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Marine oil snow (MOS) formation and its role in the microbial biodegradation of crude oil

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  • Full or part time
    Dr Tony Gutierrez
  • Application Deadline
    No more applications being accepted
  • Competition Funded PhD Project (European/UK Students Only)
    Competition Funded PhD Project (European/UK Students Only)

Project Description

Oil spills at sea are one of the most disastrous of anthropogenic pollution events. With oil exploration moving further into deeper waters (>1000 m depth), this raises concern because of the unpredictability and current lack of experience and know-how in dealing with a deep-sea spill. A distinctive feature of the Deepwater Horizon (DWH) oil spill was the formation of unprecedented quantities of Marine Oil Snow (MOS). MOS of macroscopic cm-size dimensions can be described as a mucilaginous floating organic matter containing entrained crude oil within its amorphous matrix. The genesis and factors influencing its formation are not yet well resolved, but based on events from the DWH spill, MOS forms primarily in surface waters in the presence of crude oil and then rapidly sinks to the ocean floor. It has been suggested that increasing the residence time of MOS in the water column enhances the biodegradation of its entrained oil by the community of attached/associated microorganisms, thus reducing the amount of oil reaching the seabed and potentially also that would impact benthic ecosystems.

This PhD project will focus on understanding MOS formation in coastal waters of the northeast Atlantic, particularly in regions where oil exploration is prevalent such as in the North Sea. The project objectives are to: 1) to understand the role of oil-degrading microbes associated with MOS aggregates formed in different water bodies; 2) measure crude oil biodegradation rates associated with MOS; 3) determine if MOS aggregates enhance the oil biodegradation process in the marine water column.

This work is expected to provide new information on whether, like during the DWH oil spill, MOS could be formed during a major spill in the NE Atlantic, the conditions influencing this, and what role MOS plays in the oil biodegradation process. The project is in collaboration with Prof. David Paterson at the University of St. Andrews.

The PhD is fully funded (stipend and fees covered) for 3.5 years.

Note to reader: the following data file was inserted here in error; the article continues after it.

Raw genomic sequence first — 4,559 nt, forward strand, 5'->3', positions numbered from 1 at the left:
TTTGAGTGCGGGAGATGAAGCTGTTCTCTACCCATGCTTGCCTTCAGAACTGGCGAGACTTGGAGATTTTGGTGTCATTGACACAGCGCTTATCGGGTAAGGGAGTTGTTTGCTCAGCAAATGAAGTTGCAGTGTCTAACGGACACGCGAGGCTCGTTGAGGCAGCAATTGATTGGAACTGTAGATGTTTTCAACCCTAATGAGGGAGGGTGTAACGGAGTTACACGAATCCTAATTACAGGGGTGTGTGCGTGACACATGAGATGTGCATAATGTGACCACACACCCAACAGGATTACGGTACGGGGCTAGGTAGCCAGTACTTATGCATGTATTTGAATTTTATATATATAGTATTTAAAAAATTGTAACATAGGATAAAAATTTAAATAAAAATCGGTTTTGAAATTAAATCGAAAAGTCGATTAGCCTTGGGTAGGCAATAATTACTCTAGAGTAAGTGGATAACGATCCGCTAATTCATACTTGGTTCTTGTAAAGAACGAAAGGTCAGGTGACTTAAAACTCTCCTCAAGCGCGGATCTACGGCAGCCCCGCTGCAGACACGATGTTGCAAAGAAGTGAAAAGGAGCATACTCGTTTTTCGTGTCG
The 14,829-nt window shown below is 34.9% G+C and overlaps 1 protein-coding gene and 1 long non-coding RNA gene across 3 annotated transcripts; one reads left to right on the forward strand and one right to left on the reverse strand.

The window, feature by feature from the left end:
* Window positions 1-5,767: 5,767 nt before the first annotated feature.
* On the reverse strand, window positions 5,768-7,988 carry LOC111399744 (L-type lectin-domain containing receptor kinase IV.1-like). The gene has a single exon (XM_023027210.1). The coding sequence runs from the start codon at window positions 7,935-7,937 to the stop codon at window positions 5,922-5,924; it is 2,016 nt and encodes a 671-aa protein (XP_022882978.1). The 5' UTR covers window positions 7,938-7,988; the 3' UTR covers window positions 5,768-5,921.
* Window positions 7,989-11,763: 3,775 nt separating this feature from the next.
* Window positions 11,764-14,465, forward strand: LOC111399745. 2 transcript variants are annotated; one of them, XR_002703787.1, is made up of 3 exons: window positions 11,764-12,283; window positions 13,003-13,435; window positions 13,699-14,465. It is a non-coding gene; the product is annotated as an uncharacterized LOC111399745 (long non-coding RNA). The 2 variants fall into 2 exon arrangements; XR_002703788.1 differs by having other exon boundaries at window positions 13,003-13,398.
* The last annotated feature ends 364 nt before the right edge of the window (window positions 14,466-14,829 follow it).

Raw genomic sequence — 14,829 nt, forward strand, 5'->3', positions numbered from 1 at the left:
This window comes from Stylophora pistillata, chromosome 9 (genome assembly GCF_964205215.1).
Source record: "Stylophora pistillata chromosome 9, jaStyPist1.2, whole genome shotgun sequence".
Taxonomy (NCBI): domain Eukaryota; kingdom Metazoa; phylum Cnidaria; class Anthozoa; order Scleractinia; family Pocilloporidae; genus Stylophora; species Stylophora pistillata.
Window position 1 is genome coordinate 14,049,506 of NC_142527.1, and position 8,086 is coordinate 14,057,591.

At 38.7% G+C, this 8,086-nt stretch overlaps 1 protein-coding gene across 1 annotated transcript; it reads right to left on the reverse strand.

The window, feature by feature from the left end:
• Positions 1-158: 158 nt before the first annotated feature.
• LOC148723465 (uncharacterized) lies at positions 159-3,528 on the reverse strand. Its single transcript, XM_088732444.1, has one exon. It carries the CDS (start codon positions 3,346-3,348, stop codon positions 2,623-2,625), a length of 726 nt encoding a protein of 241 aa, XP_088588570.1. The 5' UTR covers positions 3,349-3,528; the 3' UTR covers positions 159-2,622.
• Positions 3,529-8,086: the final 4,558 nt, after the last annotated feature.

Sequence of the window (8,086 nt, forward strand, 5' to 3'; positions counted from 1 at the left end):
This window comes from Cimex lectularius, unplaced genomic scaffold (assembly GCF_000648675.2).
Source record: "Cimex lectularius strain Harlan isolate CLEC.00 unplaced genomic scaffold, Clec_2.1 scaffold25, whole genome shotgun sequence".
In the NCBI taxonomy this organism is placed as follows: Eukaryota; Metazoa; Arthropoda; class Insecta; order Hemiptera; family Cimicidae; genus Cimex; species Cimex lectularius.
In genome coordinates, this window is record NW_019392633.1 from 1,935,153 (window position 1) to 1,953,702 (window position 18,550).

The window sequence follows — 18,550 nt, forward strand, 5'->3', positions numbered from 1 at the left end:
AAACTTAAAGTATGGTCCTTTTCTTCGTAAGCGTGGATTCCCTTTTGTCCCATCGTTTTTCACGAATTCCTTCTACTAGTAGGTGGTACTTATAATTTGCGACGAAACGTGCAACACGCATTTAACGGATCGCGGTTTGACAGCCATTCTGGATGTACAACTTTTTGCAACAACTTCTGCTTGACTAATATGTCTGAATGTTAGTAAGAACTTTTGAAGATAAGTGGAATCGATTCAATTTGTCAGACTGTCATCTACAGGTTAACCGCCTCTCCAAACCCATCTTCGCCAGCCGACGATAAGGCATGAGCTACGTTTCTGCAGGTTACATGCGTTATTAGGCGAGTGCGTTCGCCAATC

To be eligible to apply, you must be a EU or UK citizen.

To apply, please send the following to Dr. Tony Gutierrez ([Email Address Removed]) indicating which project you are interested in: a cover letter, an updated copy of your CV, and the names and contact details of at least two professional referees who can provide a letter of recommendation on your behalf.

Funding Notes

This PhD studentship is funded for 3.5 years.


1. Decho, A.W., Gutierrez, T. (2017) Microbial extracellular polymeric substances (EPSs) in ocean systems. Frontiers in Microbiology, 8:922. doi: 10.3389/fmicb.2017.00922
2. Sałek, K., Gutierrez, T. (2016) Surface-active biopolymers from marine bacteria for potential biotechnological applications. AIMS Microbiology, 2(2): 92-107.
3. Gutierrez, T., Banat, I.M. (2015) Isolation of glycoprotein bioemulsifiers produced by marine bacteria. . In Hydrocarbon and Lipid Microbiology Protocols, Springer Protocols Handbooks, Eds. McGenity, T.J. et al. DOI 10.1007/8623_2015_128, Springer-Verlag Berlin Heidelberg.
4. Gutierrez, T., Morris, G. and Green, D.H. (2009) Yield and physicochemical properties of EPS from Halomonas sp. Strain TG39 identifies a role for protein and anionic residues (sulfate and phosphate) in emulsification of n-hexadecane. Biotechnology & Bioengineering, 103(1): 207-216.
5. Evans, L., Hennige, S.J., Willoughby, N., Adeloye, A.J., Skroblin, M., Gutierrez, T. (2017) Effect of organic carbon enrichment on the treatment efficiency of primary settled wastewater by Chlorella vulgaris. Algal Research, 24: 368-377.

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